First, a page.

What Fresh Hell Is This?

April 12, 2010

The Trib and Taxes

From today's Editorial Page:
A tax system that's letting almost half of U.S. households pay no 2009 federal income taxes at all lacks fairness and simplicity and disengages too many Americans from matters of critical public importance.

The Washington-based Tax Policy Center says about 47 percent of households owe no such taxes because their incomes were too low for them to owe anything, or credits, deductions and exemptions eliminated their liability. Meanwhile, households with earnings in the top 10 percent will pay about 73 percent of federal income taxes
Here's what the TPC actually says:
About 45 percent of households will owe no federal income tax in 2010, according to our estimates. Half of them earn too little, while the other half -- mostly middle- and lower-income households -- will take advantage of tax credits such as the earned income credit, the child and child-care credits, the American Opportunity and Lifetime Learning credits, which help pay for college, and the saver's credit, which subsidizes retirement saving.

But even citizens who pay no income tax still pay other kinds of taxes. They pay Social Security and Medicare taxes when they work, sales taxes when they buy things and property taxes on their homes. Drivers pay gasoline taxes, and smokers and drinkers pay excise taxes on tobacco and alcohol. According to our research, more than 75 percent of us will pay at least some form of federal tax in 2010.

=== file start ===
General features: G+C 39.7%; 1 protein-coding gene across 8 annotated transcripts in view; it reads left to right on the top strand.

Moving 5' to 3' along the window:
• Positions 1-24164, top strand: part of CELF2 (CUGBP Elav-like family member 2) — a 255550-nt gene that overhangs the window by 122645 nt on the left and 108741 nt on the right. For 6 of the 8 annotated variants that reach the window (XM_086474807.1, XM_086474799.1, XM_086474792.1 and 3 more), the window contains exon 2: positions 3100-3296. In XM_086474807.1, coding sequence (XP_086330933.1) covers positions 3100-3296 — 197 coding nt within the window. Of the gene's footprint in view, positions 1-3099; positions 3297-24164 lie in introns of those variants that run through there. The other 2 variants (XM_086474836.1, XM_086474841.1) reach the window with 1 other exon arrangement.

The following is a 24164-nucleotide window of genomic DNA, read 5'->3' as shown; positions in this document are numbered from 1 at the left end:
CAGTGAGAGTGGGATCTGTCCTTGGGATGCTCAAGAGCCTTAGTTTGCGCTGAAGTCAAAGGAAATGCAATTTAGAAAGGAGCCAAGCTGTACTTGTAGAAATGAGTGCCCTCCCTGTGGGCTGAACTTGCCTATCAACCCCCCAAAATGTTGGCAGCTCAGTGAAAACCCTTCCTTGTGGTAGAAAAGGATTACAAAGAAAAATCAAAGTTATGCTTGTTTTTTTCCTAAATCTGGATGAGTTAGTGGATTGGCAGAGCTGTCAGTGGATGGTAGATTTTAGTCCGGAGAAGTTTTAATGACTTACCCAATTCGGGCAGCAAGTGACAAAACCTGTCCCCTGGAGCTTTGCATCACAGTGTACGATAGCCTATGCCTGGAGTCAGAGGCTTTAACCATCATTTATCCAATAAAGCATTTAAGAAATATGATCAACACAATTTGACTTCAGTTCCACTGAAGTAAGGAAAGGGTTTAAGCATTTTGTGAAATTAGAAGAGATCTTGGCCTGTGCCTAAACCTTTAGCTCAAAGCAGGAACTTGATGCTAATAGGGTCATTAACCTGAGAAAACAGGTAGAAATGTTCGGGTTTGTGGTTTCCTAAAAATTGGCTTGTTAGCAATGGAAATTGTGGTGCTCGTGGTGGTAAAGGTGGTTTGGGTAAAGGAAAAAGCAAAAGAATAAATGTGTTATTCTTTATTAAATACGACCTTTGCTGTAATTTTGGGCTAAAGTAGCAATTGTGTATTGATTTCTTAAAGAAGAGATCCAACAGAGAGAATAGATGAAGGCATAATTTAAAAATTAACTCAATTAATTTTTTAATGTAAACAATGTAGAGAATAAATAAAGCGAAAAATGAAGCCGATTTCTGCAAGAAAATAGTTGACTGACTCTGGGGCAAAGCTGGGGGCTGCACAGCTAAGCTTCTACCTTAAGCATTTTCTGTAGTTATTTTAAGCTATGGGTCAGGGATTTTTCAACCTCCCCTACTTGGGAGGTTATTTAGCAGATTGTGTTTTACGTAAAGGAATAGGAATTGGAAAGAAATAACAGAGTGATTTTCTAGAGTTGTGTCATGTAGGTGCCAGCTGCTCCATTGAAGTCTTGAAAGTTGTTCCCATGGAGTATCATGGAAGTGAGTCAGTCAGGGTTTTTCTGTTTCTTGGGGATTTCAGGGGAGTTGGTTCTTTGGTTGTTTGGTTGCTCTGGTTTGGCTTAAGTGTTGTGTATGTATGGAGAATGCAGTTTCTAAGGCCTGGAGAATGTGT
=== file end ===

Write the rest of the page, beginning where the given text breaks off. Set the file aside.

Those who pay no federal taxes are mostly the low-income elderly or very poor families with children. Even about half of those with annual incomes under $10,000 pay some federal tax, most often payroll taxes on wages.
Is the Trib editorial board actually looking to raise taxes on the working poor?

By the way the same Tax Policy Center says that it's a myth that Americans are over taxed.

Let's see the Trib push that one.


spork_incident said...

Is the Trib editorial board actually looking to raise taxes on the working poor?

Remember the Wall Street Journal's "lucky duckies"?

Class warfare, pure and simple.

A Spork in the Drawer

EdHeath said...

I would certainly invite Richard Scaife (or, individually, the members of the WSJ editorial board) to place all his assets in trust, and after purchasing maybe five or six changes of clothes, including one or maybe two Burlington Coat Factory suits, to take a salary of 12,000 (with no benefits), rent an apartment and see how he likes it.

To be accurate and fair, he should also take care of (feed, cloth and help with homework) perhaps three children. If he were to do so, he might see a tax refund of five thousand or more, resulting in a total income of maybe 17,000 dollars. He would see exactly how the poor are gaming the system and living off the hard work of the rest of us.